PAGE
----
What does your country authorities actually think about climate change?
Climate change is a global issue and, in my post, now, I serve Africa and I think governments across the continent have spoken and done so loud and clear on where they stand on this issue. Africa is the region that has most ratified the Paris Climate change Agreement - meaning the region has cumulatively turned their intentions of good will to fight climate change, into globally accountable commitments, plans and priorities of action. Up to 90% of countries in Africa have ratified their plans to take climate action - popularly referred as Nationally Determined Contributions (NDCs) - turning them into globally accountable commitments for action.
But even more interesting is the sectors prioritized by countries. Up to 70% prioritize clean energy and land based actions particularly in sustainable agriculture. These two sectors stands out as most catalytic for driving accelerated socioeconomic transformation in the continent through establishment of clean energy powered agro-value addition enterprises. This is critical considering that Africa tagged as the most vulnerable region globally is disproportionately vulnerable because of prevailing lack of socioeconomic opportunities. Poor communities at any level are disproportionately vulnerable to climate change because they lack the resources to quickly recover from its effects. As an example, during the recent tropical cyclone in Southern Africa - where 300% more rains were experienced resulting in fatal flooding, a family in one of the flooded areas would have been better placed to quickly move to safer areas at the sound of the first warnings – if they actually had disposable incomes. This explains why communities in North America - which experiences category five cyclones more frequently than Africa - do not suffer the same level of damage.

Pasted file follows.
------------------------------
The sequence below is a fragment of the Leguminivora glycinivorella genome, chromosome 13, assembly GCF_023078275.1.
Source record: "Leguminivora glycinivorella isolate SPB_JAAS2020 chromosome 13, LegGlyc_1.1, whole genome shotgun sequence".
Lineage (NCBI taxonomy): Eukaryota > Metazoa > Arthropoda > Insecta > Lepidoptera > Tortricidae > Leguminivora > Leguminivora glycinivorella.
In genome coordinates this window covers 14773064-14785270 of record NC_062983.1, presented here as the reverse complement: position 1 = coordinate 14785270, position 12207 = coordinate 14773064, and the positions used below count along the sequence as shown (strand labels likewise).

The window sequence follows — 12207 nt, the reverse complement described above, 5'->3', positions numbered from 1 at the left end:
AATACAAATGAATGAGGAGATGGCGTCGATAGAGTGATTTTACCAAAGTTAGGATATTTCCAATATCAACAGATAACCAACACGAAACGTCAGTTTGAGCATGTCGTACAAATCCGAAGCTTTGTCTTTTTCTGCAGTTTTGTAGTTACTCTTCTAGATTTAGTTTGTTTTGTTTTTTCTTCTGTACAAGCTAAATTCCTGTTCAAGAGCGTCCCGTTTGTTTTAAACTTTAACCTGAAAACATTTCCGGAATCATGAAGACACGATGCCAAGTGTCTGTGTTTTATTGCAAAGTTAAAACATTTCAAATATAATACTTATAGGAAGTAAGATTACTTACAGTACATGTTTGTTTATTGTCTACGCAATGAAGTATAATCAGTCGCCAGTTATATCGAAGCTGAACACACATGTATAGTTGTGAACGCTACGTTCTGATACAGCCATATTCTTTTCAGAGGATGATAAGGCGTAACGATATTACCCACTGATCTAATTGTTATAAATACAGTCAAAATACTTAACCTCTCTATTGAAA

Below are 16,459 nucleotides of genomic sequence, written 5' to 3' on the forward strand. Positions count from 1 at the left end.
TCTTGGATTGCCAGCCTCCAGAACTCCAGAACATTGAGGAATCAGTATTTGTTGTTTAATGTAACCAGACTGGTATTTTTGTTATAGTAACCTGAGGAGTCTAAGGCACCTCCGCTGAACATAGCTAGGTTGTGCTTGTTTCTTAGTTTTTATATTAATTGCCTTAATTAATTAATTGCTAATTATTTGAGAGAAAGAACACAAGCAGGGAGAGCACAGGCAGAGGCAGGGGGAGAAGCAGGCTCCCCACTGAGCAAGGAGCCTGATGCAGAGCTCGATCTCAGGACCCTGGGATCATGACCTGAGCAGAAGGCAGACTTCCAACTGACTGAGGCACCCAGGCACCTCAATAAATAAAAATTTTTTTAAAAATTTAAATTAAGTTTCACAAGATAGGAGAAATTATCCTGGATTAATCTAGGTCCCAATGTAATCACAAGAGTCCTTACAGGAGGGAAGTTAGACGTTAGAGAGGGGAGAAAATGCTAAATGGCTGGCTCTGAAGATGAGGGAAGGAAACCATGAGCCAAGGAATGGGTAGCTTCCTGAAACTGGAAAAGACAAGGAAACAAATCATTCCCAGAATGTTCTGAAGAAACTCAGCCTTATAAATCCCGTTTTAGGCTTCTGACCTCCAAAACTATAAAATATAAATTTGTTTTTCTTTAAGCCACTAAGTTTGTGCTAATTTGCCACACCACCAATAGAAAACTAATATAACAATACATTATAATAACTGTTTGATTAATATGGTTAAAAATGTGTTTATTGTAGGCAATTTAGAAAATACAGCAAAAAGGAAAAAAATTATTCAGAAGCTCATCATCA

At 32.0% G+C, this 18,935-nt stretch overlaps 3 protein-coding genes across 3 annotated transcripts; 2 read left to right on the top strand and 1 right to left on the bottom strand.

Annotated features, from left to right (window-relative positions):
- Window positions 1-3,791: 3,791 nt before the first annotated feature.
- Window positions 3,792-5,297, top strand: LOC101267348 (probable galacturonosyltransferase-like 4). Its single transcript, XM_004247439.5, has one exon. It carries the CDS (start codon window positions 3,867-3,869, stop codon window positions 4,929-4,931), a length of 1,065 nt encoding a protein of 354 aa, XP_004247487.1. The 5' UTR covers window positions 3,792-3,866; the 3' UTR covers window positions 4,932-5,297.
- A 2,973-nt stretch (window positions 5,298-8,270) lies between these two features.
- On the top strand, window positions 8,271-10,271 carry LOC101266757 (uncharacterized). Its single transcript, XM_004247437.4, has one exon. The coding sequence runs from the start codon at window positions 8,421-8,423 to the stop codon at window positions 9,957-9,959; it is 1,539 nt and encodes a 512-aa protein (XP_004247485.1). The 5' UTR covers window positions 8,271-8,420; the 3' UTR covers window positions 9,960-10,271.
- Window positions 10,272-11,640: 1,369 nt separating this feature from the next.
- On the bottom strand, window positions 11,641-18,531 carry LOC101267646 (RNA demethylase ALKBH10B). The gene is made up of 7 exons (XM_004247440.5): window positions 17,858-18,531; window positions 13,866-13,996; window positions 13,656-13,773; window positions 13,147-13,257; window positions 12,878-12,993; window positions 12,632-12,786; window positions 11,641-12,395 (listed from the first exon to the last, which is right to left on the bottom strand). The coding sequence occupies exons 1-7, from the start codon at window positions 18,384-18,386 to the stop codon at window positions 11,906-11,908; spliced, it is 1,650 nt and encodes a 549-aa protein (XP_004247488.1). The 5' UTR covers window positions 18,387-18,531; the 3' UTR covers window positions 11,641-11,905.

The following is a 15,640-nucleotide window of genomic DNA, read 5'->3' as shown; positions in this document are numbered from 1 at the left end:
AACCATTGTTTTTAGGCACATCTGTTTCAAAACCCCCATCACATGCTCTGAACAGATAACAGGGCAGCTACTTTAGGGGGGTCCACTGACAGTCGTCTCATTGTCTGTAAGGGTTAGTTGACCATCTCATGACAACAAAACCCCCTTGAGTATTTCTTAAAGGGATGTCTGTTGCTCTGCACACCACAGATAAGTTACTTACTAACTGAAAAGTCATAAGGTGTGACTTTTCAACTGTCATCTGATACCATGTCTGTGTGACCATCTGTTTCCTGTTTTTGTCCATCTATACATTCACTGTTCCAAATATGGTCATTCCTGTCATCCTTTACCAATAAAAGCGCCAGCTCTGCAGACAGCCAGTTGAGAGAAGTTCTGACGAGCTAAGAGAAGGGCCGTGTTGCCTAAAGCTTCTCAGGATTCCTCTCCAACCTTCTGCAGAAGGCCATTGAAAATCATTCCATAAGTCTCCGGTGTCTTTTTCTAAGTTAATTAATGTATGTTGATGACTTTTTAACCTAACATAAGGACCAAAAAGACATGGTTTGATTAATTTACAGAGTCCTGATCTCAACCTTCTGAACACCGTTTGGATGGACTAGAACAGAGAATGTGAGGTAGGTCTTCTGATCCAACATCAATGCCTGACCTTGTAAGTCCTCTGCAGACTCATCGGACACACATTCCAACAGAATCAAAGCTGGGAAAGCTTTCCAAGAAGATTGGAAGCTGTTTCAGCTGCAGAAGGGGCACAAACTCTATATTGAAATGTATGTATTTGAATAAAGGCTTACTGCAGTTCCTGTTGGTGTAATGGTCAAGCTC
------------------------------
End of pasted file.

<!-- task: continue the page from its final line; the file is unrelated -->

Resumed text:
The message here is simple - enhancing socioeconomic development across countries in Africa, is the foundational solution to enhancing resilience to climate change. This is the trajectory that authorities in the continent are taking and is reflected even in their strategic prioritization of sectors.
What’s your opinion about this phrase “The solutions in our hands today.”?
Two key issues – first, the era of expecting government to legislate, formulate policy from such legislation, implement policy, monitor implementation and report progress is long gone. Non-state actors responsible for operational level implementation must now step to the plate and leverage existing enabling policies to engage in climate action enterprises – and by this, provide feedback loop to further refine policies and enhance scalability of enterprises. For example, nearly every country in Africa has very elaborate clean energy policies that have among benefits, zero-rating of taxation on clean energy systems and spares. For example, take solar – not only is the sun free, but thanks to favourable policies, the cost of solar in Africa has reduced by over 60% – and is the lowest in the globe. Africa’s cost of solar is $1.30 per watt compared to the global average of $1.80 per watt. But how many non-state actors are leveraging on this? And financing is not an issue here – the culture and structure of cooperatives is a ready financing tool. As an example, in Kenya where am currently based, up to 60% of Kenya’s diaspora remittances that exceed KES130 billion annually / or $1.3 billion is real estate cooperatives. These are ordinary citizens / non-state actors leveraging favourable housing policies to drive operational level investment in housing. The same model can apply to climate solutions – especially clean energy – applied to power agro-value addition to unlock enterprise opportunities.